Mexico Connect
Forums  > General > Living, Working, Retiring


agathawords1

Jul 10, 2005, 11:42 AM

Post #1 of 15 (4851 views)

Shortcut

Newcomer to with questions

Can't Post | Private Reply
Hi Guanajuato/SMA Forum!

Shew! After two years of hemming and hawing, I'm finally only about 3 weeks away from my move to Queretaro from North Carolina. The private school where I'm teaching (and will issue me my FM3) has been wonderful at giving me answers about this area, but I feel lucky to have stumbled upon MexConnect as well: the book club, places to buy bed bases, tax information... this is crucial stuff!

A little background on me: I grew up in NC, went to school in Connecticut, lived there writing for an alternative weekly for a while, and returned home to be closer to my family. I've taught ESL in the public schools for a few years now and have fallen in love with my Mexican students, their language and culture. I'm an avid reader and am hoping this move will allow me to get some writing done too. I've also lived in the French West Indies. I speak French and though my Spanish is good, I know I need to live in Mexico to improve it.

If I could impose a few more general questions on those of you familiar wtih Queretaro, I'd sure appreciate it.

1. THE PAY ISSUE. The school has quoted me a salary of 11,000 pesos a month and has offered an apartment near the school that a past teacher had rented and the director owns for 320P/month. I'm single, used to living fairly cheaply, and have a sense of adventure about shopping as much as possible in markets when possible. I'd like to have cable too if possible (out of pure curiousity-- what American programs are there? Are they dubbed or subtitled?) On this salary, is my idea of a fairly comfortable life reasonable?

2. MY DOG. I'm now officially terrified of checking him on my USAirways flight into D.F. after horror stories of mistreatment and even death. I have a 19lb. beagle who's smaller than many cats, so I'd initially thought I'd try to carry him on. After perusing the travel kennels at PetSmart that meet the dimension requirements (21" by 16" by 10" for soft-sided), I'm discouraged and think I might have to check him. (USAirways doesn't seem to have the restriction on not transporting animals in the summer that other airlines have...) Tips for keeping him safe?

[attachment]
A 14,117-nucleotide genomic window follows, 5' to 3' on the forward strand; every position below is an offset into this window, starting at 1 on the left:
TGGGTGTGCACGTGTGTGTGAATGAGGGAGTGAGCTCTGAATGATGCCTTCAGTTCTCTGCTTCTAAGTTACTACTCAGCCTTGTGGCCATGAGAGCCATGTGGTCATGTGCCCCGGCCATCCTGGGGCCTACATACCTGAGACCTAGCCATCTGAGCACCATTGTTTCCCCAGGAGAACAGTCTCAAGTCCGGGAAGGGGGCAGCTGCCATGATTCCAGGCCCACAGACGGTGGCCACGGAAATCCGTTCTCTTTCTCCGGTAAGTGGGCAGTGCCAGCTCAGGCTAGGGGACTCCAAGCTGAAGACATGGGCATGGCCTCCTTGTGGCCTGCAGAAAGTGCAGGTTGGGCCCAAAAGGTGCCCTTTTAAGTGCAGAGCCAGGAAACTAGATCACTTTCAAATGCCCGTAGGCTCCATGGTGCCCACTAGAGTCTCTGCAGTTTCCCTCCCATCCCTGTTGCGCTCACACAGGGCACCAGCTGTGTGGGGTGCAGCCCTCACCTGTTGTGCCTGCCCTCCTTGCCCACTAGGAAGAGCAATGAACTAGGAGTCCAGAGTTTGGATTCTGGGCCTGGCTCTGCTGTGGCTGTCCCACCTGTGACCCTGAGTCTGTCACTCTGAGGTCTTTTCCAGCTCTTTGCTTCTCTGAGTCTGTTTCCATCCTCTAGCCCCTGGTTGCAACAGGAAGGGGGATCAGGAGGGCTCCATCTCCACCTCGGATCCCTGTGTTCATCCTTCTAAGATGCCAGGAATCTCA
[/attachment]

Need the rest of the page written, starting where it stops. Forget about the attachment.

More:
3. THE CAR ISSUE. I have a Mazda, which the school advised me not to bring since the brand is not common in Mexico. The address of the school is "Calle Asteroides, Rancho San Antonio." Is it feasible to walk into el centro from here? Are there other conveniences nearby? What other inconveniences do I run into immediately if I don't bring a car?

4. THE FURNISHING ISSUE. I'll arrive to a house with a complete kitchen and that's about it. I'm planning to bring sentimental items and things I can't live without. I'm going to have to buy basic furnishings (bed, couch, kitchen table set) fairly soon after I arrive. Without a car, can Sears/Costco/etc. deliver these items? Are there less expensive place sto buy used furniture than these big outlets? I've heard there are no "thrift stores" in Queretaro where one can buy used furniture, but do you savvy posters know of other sources-- shops, newspaper classifieds, online forums? When Mexicans want used furniture, where do they go?

5. HEALTH INSURANCE. I've read various opinions in this forum on the issue. The school has told me that as a Mexican worker, I will have access to the public Mexican health care system, that many students' parents are doctors and can write me a script for whatever I may need. I'm suspicious. Do I need supplementary health insurance (I'm 27 and in good health)-- e.g. what would happen if I came down with a serious/long-term illness with no insurance in the U.S. or Mexico? Also, I need to have two prescriptions filled every month of fairly common drugs-- how are prescriptions priced at the farmacia?

I'll stop at five and pause to take a breath. I'd love to know who else is in Queretaro and what they're doing... thanks in advance for all your ideas and advice.

Erin



Bear

Jul 10, 2005, 12:15 PM

Post #2 of 15 (4835 views)

Shortcut

Re: [agathawords1] Newcomer to with questions

Can't Post | Private Reply
There are several folks on this forum from Queretaro